Wednesday, 18 May 2016

Why Is It?

Why is it that the more tired and sore you get, the harder you swing?  I had one of those days yesterday.  

I woke up and went to work in the garden.  My wife and I are thinking of making a pitch for a reality show called "the crippled gardeners."  I don't know what possessed me, but I decided to make my backyard a bird sanctuary.  As a result, I dug two ponds and about a dozen garden beds.  I also planted trees and bushes.

The reward is a wonderful array of birds-- cardinals, blue jays, orioles, grosbeaks, finches, hummingbirds--not to mention squirrels, chipmunks, some rabbits under the hedge, bull frogs, and fish.  Though I stuck to perrennials, the plants multiply like crazy, tempting me to dig more gardens to accommodate them, and I spend half my life pulling grass and weeds.  I love it, but my back protests mightily.

After three hours in the garden, I had a brief rest, took some morphine and set off to play with Spiros.  I told my wife that I'd have cancelled if I wasn't booked as a twosome with Spiros.  It turned out that young Justin joined us, so I could have turned around and gone home.  I was stiff and sore, and the wind was up.  But I couldn't resist giving it a whirl.

As usual we played a match--me against their best ball.  It's fun to have a match.  It keeps you interested and, hopefully, motivated to play your best.  I try never to play without having a match, even though we don't bother putting any money on it.  It's strictly bragging rights.

Off the first tee I took a wicked swipe at the ball, almost falling on my arse in the process.  The result was a perfect draw to the hundred yard marker.  From there I took another lurch at it with a wedge, pulled the ball almost into the pond, left my chip eight feet short and missed the putt for par.  I was one down to Spiros' par.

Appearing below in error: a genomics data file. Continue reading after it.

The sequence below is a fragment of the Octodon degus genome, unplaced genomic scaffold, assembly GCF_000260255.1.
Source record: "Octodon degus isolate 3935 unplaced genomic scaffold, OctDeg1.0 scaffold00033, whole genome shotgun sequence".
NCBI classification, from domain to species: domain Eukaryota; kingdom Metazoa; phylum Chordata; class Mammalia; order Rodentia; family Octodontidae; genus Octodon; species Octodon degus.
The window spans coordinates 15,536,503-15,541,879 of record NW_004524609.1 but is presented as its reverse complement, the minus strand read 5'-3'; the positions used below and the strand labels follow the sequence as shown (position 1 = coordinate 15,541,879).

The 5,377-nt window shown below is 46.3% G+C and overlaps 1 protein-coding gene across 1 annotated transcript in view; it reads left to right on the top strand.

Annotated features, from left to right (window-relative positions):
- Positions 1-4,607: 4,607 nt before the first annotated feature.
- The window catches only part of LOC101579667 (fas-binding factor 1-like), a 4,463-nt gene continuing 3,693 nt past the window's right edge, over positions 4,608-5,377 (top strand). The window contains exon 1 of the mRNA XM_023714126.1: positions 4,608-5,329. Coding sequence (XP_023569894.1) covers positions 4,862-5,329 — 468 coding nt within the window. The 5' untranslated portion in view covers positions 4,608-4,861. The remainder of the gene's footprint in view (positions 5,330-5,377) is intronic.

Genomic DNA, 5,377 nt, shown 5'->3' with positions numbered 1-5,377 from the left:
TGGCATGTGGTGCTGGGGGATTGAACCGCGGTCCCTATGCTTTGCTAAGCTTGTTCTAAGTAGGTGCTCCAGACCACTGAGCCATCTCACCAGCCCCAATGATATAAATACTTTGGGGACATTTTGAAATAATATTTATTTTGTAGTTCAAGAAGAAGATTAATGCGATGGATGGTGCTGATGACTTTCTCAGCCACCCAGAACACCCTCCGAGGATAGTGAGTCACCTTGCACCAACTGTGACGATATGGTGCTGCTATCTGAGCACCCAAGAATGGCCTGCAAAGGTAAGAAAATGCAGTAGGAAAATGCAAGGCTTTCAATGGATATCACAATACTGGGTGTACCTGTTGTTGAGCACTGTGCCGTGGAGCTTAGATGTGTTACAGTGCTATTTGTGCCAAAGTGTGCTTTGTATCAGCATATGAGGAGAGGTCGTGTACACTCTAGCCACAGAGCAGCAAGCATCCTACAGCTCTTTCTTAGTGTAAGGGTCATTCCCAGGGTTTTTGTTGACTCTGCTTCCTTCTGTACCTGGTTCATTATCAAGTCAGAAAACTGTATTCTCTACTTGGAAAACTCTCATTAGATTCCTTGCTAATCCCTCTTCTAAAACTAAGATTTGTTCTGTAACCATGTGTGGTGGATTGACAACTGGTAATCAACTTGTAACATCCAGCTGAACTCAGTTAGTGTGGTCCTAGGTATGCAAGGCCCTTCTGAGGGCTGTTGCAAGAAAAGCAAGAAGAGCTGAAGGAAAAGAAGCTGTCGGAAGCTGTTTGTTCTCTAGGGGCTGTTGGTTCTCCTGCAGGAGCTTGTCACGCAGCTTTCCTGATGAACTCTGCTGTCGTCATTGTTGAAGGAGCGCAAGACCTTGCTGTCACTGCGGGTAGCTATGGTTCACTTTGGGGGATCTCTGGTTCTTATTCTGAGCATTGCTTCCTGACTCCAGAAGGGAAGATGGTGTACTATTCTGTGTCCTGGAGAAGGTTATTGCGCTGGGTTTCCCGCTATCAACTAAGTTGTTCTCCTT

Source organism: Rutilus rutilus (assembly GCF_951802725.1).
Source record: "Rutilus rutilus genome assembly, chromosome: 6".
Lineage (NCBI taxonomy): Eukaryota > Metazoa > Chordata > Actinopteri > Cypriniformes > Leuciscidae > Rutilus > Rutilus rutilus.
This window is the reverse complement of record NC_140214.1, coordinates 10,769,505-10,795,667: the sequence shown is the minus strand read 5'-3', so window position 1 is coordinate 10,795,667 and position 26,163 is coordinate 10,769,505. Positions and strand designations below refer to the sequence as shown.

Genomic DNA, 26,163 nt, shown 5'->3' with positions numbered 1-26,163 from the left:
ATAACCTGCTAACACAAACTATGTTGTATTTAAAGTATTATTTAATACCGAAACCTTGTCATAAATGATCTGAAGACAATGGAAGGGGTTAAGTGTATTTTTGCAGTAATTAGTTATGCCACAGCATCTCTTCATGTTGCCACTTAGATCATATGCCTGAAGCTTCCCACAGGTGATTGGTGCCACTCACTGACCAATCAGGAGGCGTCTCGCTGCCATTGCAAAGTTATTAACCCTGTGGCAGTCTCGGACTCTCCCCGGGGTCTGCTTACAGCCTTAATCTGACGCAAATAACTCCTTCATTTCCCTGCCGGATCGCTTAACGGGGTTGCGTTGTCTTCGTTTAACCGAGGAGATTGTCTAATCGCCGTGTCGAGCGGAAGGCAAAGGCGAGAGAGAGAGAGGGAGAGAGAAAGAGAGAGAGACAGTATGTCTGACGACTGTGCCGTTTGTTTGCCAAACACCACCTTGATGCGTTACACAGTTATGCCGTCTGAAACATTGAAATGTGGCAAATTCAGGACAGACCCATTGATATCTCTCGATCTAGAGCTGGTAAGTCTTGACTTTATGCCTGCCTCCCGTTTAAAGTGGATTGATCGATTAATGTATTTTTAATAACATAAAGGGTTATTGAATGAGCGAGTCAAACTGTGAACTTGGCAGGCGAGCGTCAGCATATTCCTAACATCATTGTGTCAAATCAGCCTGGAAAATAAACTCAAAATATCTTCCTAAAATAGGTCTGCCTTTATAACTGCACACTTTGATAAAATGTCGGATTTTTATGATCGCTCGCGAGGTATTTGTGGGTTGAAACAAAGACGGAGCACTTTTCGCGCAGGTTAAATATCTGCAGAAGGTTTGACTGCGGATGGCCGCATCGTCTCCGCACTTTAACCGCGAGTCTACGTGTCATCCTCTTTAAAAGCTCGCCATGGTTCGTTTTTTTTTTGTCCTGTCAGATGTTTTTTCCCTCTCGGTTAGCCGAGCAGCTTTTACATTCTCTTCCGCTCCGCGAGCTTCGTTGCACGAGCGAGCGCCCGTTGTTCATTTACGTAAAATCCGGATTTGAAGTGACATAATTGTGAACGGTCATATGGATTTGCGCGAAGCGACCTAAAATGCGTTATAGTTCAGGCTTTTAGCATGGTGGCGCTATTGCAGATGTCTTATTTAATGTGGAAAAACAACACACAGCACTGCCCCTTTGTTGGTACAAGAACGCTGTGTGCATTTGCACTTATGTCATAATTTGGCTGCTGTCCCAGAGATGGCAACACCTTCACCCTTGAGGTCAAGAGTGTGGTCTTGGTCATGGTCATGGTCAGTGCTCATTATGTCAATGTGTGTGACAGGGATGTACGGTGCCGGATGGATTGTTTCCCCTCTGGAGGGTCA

The day continued with me making some of the most horrible swings off the tee.  In fact, they had no right to be called swings at all.  But somehow, I was scoring.  After nine, despite missing a three footer for par on nine, I was one over and two up.  Justin was playing about as well as I'd ever seen him play, but missed three short putts and was three over.

I three-putted for bogey on ten and then hit a terrible push almost into the trees on the right on eleven. My first thought was to just chip the ball to the 100 yard marker, but I decided instead to try to hit a fifty yard slice around the trees with a six iron.  I push sliced it into a tree and was lucky to have the ball drop down, stymied, but in a spot where I could get a club on it.  I was mad as hell at myself for trying such a dumb shot.

Not to be discouraged from any further stupidity, I stood over the shot and saw about a six inch gap through the trees to the flag.  As I set up to hit it, Spiros said to Justin, "I've got to take a look at this."  He wandered over to see what I was attempting to do.  I told him I was going to punch a seven iron through the gap in the branches.  But Spiros declared the shot to be impossible, since, as far as he was concerned, there was no gap.

To make what is becoming a long story short, I hit it through the gap to about 15 yards short of the green and got it up and down for bogey.  I birdied the next hole for a half with Justin and continued hacking and slashing my way home.  The interesting thing was, as bad as I was hitting it, I had a grim determination not to make a total mess of the round.  On the last hole, after hitting a crummy shot into the greenside bunker, I hit a nice shot to about four feet and made the putt for  a 77.  It was probably the best--or worst--77 I've ever shot; depending upon how you look at it.  

I was happy that I hadn't stopped grinding.  I even managed to beat the boys, two up.  Justin shot 41 on the back for 80.  His game is really coming along.  But I still don't understand why it is that the more tired and sore you get, the harder you swing.  Can anyone explain it?

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